Where Were You?

That’s the question so many people asked after 9/11. Where were you when the planes hit? I was in Bangkok, Thailand staying with my mom. Because of the time difference, it was actually nighttime. We had just gotten back from dinner and were entering her apartment when my Grandma Tantraporn called us up and told us to turn on the television. I remember her asking, “Don’t you watch the news?!” and I was thinking, “Well, yeah, but we just got home…”

Mom and I went into the living room and turned the set on. Automatically the screen was filled with these images of the first tower burning from the top. At that point, there was still so much confusion about what had happened. They were saying a plane had hit the building, but nobody knew what size plane. Everybody assumed it was a terrible accident. As we were standing there watching the smoke billow out across the city, we watched the second plane as it got closer and closer to that second building.

I just remember hearing my mom’s voice going, “Oh my God, no, no…” and just then, the second plane hit the other tower. Up until the point of contact, I didn’t think it was actually going to hit. It was like watching a movie. It was hard to believe that it was reality.

With that second hit, there came realization. This wasn’t an accident. This was intentional. The meaning of that was so horrifying. Both of us were crying, our hands over our mouths, our eyes widened in a state of shock. I found myself sitting on the floor and couldn’t remember when I’d sunk down. I hadn’t even made it to the couch.

We stayed just that way as the first tower fell. It felt like the period at the end of a sentence. This was really happening. Everyone on the tv was in a state of panic. Images came of people fleeing up the streets from the huge tornado of debris, and that second tower still spewing smoke from the top. It reminded me of an old man struggling to hold the weight of himself up. Too soon, his legs gave out and the second tower came down. Even now, after all this time, whenever I see the image of that second tower come down, I can’t help but cry. It was just so definitive. A full stop marking the end of what was.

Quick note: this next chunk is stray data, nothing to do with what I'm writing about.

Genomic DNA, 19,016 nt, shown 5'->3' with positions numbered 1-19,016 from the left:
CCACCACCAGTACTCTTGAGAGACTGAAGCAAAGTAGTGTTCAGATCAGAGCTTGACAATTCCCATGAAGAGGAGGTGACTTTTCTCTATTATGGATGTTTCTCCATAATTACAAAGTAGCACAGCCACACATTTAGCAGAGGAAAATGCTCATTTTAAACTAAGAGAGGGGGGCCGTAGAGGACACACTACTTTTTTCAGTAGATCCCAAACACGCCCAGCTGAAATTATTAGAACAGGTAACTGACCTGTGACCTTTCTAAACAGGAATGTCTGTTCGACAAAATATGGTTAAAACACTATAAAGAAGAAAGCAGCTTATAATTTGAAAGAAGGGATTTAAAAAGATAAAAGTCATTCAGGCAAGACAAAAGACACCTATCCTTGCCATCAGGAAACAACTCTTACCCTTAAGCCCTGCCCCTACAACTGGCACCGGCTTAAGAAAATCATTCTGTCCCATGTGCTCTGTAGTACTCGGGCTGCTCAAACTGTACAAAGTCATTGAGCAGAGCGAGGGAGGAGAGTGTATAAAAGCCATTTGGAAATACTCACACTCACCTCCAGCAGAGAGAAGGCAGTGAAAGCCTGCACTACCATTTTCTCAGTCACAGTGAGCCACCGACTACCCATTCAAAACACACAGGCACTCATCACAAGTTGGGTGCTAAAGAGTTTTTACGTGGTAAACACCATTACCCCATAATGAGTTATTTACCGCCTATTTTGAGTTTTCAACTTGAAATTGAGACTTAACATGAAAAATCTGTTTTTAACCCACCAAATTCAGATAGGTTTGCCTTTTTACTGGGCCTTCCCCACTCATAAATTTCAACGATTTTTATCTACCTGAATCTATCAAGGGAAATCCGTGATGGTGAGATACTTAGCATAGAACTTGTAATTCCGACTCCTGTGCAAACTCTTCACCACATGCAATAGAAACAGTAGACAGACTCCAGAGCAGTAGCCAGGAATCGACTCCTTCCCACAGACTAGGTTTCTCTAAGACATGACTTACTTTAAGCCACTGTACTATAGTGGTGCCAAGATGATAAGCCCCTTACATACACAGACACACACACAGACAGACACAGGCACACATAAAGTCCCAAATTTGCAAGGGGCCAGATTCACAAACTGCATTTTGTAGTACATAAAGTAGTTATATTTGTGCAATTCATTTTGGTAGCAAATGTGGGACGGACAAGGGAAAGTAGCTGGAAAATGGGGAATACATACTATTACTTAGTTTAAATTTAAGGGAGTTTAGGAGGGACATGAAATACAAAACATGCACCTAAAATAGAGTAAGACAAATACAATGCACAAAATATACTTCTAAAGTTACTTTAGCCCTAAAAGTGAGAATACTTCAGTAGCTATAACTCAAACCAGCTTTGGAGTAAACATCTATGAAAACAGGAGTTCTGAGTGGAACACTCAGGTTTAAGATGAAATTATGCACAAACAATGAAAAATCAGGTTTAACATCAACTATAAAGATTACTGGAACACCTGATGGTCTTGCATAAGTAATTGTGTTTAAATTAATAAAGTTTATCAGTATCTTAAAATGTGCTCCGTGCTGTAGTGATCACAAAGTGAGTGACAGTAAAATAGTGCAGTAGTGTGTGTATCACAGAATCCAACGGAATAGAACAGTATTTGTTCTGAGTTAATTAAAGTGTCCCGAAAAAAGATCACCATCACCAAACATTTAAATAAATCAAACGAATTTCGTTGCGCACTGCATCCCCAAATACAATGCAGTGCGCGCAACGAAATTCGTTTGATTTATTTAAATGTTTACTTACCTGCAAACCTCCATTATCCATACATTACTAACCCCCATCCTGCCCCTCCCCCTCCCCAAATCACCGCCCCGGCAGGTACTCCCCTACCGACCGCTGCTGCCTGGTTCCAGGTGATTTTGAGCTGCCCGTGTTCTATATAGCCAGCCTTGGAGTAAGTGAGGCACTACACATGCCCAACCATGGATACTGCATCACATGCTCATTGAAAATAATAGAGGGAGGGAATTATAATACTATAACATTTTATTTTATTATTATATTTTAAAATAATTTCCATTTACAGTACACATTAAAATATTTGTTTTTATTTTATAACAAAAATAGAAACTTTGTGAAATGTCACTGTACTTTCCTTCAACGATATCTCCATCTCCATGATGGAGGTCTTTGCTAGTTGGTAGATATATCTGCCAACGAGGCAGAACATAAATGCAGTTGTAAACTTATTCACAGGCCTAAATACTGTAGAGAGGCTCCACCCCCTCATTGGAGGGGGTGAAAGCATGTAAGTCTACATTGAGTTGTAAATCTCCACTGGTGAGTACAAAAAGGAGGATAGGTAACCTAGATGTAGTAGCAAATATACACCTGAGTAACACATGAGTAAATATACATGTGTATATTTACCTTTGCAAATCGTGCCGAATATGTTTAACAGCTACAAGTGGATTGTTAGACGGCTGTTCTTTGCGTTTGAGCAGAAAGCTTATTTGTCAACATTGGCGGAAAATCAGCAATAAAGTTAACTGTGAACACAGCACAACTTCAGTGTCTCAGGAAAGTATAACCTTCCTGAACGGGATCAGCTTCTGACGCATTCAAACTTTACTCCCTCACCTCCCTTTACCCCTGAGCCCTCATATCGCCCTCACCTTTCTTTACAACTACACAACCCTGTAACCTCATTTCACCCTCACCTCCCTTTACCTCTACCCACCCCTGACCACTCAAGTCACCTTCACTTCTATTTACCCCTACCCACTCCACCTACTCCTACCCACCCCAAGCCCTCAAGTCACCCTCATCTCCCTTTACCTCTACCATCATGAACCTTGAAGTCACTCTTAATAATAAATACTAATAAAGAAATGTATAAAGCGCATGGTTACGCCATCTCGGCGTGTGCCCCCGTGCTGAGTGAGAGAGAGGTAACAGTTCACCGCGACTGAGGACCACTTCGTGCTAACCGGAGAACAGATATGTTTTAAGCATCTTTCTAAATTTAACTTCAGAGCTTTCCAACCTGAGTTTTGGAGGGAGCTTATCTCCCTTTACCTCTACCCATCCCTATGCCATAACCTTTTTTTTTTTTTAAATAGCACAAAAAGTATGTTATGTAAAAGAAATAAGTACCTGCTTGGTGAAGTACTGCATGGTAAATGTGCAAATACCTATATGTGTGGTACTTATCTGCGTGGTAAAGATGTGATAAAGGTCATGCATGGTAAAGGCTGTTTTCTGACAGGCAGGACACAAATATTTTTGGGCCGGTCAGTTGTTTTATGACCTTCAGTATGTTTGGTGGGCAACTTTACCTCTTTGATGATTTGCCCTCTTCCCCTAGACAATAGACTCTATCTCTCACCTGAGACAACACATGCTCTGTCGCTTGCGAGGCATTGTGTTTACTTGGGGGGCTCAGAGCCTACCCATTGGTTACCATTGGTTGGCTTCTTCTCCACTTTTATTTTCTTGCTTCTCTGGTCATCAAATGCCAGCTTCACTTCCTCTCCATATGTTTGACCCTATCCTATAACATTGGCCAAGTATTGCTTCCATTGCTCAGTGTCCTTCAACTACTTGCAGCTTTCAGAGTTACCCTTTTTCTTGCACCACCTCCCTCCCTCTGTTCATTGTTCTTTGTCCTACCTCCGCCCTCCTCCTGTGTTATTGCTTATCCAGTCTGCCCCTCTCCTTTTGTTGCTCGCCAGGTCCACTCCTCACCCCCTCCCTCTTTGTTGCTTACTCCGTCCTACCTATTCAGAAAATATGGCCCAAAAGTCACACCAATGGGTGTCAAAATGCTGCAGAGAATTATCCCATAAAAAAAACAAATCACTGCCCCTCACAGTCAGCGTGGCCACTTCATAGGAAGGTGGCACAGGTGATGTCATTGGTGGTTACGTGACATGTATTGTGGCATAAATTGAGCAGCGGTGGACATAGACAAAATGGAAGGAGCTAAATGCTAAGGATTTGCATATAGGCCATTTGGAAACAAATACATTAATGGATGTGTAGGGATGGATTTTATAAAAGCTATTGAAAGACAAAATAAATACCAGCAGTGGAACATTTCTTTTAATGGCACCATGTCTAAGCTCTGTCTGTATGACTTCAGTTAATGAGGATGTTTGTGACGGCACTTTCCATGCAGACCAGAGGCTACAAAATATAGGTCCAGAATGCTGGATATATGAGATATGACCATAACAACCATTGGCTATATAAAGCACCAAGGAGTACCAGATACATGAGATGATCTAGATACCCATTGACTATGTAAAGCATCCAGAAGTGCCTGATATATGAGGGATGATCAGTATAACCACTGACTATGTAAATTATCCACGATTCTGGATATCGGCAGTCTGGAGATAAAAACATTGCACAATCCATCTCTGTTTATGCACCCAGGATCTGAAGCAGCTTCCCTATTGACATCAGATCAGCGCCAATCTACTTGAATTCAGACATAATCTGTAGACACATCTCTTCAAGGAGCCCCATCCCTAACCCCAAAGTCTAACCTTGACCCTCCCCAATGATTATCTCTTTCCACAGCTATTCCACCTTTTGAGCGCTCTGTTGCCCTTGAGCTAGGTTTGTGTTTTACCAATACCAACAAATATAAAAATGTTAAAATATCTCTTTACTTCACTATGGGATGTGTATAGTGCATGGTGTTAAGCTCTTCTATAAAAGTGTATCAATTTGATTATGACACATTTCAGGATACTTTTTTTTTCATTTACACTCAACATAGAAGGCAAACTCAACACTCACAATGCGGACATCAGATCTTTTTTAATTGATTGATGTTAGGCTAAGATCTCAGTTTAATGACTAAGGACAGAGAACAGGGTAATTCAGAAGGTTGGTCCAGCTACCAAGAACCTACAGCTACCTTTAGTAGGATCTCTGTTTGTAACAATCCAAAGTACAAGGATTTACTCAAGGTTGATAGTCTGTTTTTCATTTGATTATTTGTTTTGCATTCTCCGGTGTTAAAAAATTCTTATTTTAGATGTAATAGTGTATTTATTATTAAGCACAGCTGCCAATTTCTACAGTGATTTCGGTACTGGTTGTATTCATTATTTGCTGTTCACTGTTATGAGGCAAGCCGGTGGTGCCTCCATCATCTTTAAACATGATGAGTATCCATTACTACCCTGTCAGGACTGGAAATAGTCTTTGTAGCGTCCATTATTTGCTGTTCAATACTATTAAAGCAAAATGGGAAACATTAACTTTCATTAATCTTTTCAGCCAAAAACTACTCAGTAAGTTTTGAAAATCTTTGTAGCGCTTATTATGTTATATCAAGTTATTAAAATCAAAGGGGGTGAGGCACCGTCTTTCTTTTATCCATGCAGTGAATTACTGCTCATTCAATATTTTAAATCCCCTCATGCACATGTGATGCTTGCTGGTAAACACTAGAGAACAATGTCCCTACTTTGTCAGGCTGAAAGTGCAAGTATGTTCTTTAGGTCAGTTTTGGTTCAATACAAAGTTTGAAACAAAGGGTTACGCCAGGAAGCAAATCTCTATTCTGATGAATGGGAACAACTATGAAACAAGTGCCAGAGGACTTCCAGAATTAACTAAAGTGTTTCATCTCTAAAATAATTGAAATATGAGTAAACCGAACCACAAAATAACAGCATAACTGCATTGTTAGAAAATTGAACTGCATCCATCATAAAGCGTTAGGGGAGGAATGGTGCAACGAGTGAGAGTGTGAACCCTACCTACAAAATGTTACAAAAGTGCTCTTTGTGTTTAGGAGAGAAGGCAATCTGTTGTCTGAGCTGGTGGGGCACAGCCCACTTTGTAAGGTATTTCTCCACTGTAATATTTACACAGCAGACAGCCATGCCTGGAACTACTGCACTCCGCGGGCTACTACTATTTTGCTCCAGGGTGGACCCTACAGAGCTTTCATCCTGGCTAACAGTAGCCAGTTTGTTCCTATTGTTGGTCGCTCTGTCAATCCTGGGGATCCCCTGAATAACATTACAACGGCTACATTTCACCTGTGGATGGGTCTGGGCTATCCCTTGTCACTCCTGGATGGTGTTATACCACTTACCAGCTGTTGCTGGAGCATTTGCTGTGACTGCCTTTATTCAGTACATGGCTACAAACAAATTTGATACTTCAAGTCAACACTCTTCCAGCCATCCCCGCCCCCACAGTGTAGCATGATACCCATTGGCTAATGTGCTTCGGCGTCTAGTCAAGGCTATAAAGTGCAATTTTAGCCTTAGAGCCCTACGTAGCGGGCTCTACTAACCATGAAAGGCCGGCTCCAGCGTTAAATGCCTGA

At the time, mom had a Japanese student living with her. We had called her into the living room and were showing her what was happening on the screen. What struck me was how indifferent her reaction seemed. She stopped for a moment, but then kind of shrugged it off and went back to her room. I remember feeling so confused about that. I was thinking, “Don’t you understand? This is HUGE. Everything is different now.” It was surreal to be facing those two extremes in a living room around the world. On one end was this overwhelming destruction and the glimpse of a shift in reality, and the other was cool disinterest. I kept thinking, “Well, she’s young. Maybe she just doesn’t understand…” But, I couldn’t figure out how anybody couldn’t be completely devastated by this.

To be honest, I couldn’t understand the scope of events and how things had changed, either. I’m not just talking about the large differences that have occurred since then. 9/11 changed what we view as possible. Before that day, two whole buildings collapsing wasn’t possible. It wasn’t a part of our reality or our existence. We didn’t have the specter of Terrorism with a capital T.

I think about how the act of flying has changed. My husband and I had started dating right before I flew to Thailand and our relationship was still in its infancy. At that time, he and I were writing quite a lot back and forth and chatting on MSN Messenger, but we never really talked about 9/11 after it happened. It was almost like it was too big, too deep, too fresh and painful to put into words.

One of the few times it was mentioned that sticks out in my mind was when he was making plans to fly out and meet me in Bangkok. Mom had asked that he bring some Crystal Light flavor packets with him because you couldn’t get them in Thailand and I remember him responding, “So, what you’re saying is you want me to fly with a powdery substance internationally?” I don’t know why, but it just resonated with me how something that should be so simple and mundane like even bringing drink packets could be affected by an event like this.

It makes me sad to think of all the generations after and all the kids that have never known a world without those images. I feel like our country, and indeed the world, lost a big chunk of its innocence that day. I think about the wars we’ve been in and all the lives that have been lost since then. I think about the erosion of our civil rights in the name of safety and security. Then, I also remember the anthrax scare that came so soon after 9/11 and the shoe and Times Square bomber plots that have happened since and it gives fear credence.

I think our society struggles between the two points of security and freedom. I hope we find a way to achieve balance. In the process, I hope we remember that we’re united and bound by something more sacred and divine than politics or ideologies, we’re bound by our humanity.


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